Write & Earn

Should Mercedes have been penalised at the British Grand Prix?

The team faked a pit stop to force an error from Williams, although their attempt was unsuccessful.

07 Jul 2015, 16:15 IST


Hamilton, Massa Bottas Silverstone 2015
Lewis Hamilton of Mercedes, with the Williams of Bottas and Massa in the background

The team continue to dominate the 2015 racing season, notching up yet another Mercedes 1-2. Lewis Hamilton won the British Grand prix, with teammate Nico Rosberg finishing in second in what proved to be a tumultuous, dramatic race. 

Williams-Martini took the early lead from the Silver Arrows, with Massa leading the pack up until nearly the halfway mark, closely followed by teammate Bottas. Early on in the race – at lap 14 – when the Oxfordshire-based team still held the lead over Mercedes, team boss Toto Wolff instructed mechanics to gather in the pit lane to con Williams into believing they were to pit. 

The tactic was a blatant attempt to befuddle the Williams team, which later also suffered various other strategic issues that would lead to their downfall at the race. Luckily, however, the team did not take the bait, ignoring the move entirely. According to the BBC, Williams development driver Susie Wolff fired off a missive to her husband Toto, Mercedes team principal, saying the team had seen through their feint.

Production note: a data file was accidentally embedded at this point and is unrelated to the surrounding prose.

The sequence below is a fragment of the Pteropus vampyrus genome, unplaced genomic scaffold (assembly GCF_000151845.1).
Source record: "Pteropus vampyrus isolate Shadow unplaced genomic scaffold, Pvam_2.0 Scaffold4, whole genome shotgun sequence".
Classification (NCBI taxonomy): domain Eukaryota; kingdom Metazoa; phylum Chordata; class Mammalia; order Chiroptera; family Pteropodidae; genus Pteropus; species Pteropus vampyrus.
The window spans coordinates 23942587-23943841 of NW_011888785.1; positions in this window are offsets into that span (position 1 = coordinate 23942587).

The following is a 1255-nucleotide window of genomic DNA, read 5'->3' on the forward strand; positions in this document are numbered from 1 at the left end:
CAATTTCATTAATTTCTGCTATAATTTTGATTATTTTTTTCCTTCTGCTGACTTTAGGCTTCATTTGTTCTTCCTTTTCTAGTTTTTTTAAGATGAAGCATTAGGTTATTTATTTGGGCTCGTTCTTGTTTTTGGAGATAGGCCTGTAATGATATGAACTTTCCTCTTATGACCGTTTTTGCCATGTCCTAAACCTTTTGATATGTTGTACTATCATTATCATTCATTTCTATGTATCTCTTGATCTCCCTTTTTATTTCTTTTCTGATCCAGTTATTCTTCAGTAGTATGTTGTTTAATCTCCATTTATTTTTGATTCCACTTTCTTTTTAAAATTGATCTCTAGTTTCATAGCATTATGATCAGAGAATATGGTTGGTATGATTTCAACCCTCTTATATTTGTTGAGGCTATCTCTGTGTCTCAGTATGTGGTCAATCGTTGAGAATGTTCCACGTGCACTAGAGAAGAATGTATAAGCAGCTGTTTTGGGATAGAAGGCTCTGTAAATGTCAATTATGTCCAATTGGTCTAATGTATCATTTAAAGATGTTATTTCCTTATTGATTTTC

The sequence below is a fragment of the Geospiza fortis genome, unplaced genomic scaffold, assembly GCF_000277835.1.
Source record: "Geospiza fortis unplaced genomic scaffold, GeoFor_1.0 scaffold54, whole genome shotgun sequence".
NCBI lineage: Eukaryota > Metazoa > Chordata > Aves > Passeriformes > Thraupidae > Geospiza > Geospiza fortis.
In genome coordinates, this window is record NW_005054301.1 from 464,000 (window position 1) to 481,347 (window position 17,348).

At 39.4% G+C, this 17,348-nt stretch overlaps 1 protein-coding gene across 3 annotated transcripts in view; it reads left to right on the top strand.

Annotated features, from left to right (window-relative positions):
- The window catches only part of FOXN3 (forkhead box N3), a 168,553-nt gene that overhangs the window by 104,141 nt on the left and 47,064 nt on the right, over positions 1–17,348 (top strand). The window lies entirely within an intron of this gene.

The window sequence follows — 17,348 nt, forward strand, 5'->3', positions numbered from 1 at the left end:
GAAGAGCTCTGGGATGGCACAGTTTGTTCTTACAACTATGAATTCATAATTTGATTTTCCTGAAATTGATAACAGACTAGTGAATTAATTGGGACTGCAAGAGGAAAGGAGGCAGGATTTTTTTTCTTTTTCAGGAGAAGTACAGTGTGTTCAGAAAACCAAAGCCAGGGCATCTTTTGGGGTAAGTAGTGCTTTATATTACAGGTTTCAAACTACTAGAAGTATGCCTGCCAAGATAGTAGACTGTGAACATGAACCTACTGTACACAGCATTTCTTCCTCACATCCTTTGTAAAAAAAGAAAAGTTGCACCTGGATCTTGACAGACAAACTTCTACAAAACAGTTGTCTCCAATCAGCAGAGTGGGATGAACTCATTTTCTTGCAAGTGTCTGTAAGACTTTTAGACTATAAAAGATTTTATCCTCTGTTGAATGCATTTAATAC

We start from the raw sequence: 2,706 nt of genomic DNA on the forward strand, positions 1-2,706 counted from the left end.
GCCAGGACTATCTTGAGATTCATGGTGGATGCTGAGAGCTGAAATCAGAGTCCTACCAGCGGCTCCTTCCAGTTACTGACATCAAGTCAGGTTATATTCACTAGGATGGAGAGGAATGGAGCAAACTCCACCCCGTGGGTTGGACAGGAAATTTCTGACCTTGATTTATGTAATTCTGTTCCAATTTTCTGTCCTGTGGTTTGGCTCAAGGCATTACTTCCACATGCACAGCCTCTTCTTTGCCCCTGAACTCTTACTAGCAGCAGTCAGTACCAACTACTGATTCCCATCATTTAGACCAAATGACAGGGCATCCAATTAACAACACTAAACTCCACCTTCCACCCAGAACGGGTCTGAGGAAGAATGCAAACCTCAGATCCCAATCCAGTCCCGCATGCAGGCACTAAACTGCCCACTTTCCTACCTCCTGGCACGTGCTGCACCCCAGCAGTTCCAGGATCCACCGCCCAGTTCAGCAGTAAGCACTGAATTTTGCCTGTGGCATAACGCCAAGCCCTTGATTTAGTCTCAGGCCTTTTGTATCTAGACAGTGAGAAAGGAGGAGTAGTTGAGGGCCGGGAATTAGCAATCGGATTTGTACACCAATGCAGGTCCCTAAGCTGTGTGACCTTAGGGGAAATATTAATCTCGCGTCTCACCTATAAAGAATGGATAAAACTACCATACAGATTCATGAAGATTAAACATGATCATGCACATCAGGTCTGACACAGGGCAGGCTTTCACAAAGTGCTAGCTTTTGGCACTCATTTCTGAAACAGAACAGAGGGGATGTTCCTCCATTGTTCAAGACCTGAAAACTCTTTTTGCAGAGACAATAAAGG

An unfazed team continued to hold their lead until Hamilton undercut Massa a little under halfway through the race, taking and holding on to the lead from then on. Teammate Rosberg went on to overtake a now third-place Valtteri Bottas from his fourth position spot, catching Massa up soon after.  

Mercedes used the fake pit stop as a tactic to get Williams to call in their own  drivers earlier than necessary or planned in reaction, so their own drivers could make up a lead. The tactic in itself showed that Mercedes were genuinely concerned about Williams’ early progress. Toto Wolff admitted in an official press conference following the race that “it was a bit of a game that didn’t work.” 

He conceded it had been a deliberate move to entrap them to pit early, as Mercedes were aware of the fact that their rivals were prone to tyre issues and “making them last”, and they wanted to bait them into having these issues.

There is no strict regulation that specifically mentions dummy pit-stops and baiting in Formula 1, although Rule 23.11 of the FIA regulations states explicitly: 

” Team personnel are only allowed in the pit lane immediately before they are required to work on a car and must withdraw as soon as the work is complete.

Considering this and the fact that Wolff has all but admitted to attempting to lure Williams into the pits, should Mercedes be fined or penalised for unsportsmanly behaviour? These could potentially come in the form of monetary fines, grid penalties for the drivers next race, or a docking of points from the team, although the latter may not significantly affect the Silver Arrows, who have a 160 point lead over their nearest rivals, Ferrari.

Reactions to the move were largely critical of Mercedes. Official reaction is 

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